Fuzzy thinking on racial discrimination law

The British leftist current affairs magazine New Statesman recently published a piece on Australia’s Opposition Leader Tony Abbott and his speech at the IPA’s recent 70th Anniversary Dinner.

The article noted that Abbott had used the speech to reaffirm the Coalition’s promise to repeal section 18C of the Racial Discrimination Act 1975. The provision makes it unlawful to “offend, insult, humiliate or intimidate” someone on the basis of their race and is a serious impediment to free speech. The author goes on to make this extraordinary claim:

If Section 18C is repealed, racial hatred will effectively be sanctioned by law.

This is either disingenuous or daft. The idea that the state approves of a particular behaviour if there is no law against it is a classic non sequitur. Surely the author doesn’t mean to imply that the absence of laws against adultery means that the state ‘sanctions’ philandery?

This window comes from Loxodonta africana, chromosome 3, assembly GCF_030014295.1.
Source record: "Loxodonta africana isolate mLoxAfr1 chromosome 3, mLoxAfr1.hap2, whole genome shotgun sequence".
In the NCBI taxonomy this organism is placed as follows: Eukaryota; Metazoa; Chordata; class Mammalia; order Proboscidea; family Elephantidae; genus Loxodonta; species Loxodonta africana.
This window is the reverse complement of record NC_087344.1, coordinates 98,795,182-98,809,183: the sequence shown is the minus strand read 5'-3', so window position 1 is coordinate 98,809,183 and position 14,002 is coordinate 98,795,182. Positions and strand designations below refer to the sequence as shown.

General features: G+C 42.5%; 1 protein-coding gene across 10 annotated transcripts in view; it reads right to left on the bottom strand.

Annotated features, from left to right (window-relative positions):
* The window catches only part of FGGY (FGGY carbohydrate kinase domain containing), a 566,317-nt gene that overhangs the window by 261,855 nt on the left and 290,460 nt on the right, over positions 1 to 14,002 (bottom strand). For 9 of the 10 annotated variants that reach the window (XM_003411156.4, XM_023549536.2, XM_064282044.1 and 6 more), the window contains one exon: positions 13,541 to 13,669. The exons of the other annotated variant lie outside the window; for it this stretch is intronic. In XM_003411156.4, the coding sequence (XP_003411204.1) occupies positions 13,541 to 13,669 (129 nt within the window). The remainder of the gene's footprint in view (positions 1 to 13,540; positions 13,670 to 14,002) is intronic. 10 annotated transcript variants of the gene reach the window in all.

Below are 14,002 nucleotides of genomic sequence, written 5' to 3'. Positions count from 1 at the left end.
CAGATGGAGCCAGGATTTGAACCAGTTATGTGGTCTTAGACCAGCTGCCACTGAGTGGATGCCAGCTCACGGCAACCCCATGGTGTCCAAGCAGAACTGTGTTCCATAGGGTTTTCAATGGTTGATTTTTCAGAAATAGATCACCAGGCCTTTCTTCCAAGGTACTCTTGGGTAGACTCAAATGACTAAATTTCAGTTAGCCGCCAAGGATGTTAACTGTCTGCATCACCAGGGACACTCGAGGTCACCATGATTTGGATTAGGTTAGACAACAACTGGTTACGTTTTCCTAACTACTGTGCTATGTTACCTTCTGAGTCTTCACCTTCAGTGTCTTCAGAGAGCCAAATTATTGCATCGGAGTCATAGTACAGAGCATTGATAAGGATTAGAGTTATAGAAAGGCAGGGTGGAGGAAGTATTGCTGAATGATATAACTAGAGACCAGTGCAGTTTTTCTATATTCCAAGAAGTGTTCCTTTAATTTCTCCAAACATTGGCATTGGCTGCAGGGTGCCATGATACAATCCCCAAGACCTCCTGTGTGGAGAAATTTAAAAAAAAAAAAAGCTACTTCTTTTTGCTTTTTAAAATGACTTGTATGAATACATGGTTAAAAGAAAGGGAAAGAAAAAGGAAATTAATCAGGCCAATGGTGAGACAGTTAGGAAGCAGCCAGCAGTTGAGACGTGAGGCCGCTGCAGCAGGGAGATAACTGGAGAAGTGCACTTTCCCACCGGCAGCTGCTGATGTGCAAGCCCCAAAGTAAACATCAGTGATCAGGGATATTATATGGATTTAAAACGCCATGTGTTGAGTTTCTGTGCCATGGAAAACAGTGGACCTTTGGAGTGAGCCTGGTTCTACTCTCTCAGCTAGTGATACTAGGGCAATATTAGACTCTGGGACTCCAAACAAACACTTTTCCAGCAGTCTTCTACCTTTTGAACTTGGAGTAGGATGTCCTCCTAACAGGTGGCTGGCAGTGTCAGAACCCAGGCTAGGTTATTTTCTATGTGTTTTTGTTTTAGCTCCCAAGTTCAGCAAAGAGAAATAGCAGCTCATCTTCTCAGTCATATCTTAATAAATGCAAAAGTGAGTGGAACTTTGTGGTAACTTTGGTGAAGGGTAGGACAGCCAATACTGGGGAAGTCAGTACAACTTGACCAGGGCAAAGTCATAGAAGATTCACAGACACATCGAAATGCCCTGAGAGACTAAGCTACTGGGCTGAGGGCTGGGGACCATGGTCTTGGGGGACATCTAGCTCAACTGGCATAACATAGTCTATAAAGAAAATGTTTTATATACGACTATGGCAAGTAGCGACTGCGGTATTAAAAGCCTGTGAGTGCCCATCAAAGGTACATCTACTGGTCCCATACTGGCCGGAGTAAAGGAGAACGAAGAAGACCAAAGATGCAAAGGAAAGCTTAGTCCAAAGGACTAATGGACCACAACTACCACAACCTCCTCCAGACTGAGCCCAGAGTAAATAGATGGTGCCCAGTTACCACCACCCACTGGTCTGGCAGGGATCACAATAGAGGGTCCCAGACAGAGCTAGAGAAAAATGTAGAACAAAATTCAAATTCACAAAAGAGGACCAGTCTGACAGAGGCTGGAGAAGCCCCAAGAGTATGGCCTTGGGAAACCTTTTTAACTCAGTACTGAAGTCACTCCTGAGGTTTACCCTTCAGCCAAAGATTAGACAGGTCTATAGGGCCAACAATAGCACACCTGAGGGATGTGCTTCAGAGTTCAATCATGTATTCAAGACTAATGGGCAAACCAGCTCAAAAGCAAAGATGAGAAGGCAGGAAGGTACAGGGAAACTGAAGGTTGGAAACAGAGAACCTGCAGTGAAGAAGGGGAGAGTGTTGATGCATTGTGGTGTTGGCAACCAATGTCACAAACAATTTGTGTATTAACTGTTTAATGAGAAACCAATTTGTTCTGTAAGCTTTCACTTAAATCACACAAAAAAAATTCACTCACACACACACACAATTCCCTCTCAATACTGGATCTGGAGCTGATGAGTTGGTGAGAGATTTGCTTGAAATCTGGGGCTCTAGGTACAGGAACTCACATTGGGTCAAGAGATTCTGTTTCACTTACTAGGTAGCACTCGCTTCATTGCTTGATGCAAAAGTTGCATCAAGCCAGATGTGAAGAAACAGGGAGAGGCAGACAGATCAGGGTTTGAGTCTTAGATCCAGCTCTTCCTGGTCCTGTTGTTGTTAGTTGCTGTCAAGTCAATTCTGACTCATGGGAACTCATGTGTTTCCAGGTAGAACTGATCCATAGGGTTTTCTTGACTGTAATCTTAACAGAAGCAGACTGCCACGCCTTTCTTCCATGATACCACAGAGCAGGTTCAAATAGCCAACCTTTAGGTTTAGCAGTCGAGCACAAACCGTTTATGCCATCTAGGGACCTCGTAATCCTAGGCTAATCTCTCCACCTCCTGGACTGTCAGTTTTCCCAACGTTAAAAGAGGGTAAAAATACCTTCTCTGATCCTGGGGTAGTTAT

Repealing s 18C has nothing to do with the sanctioning speech of any kind. It’s about free speech. This provision creates a legal right not to be offended – an entitlement that is unacceptable in a liberal democracy like ours. Indeed, Australians should be free to speak without fear of being taken to court over mere words.

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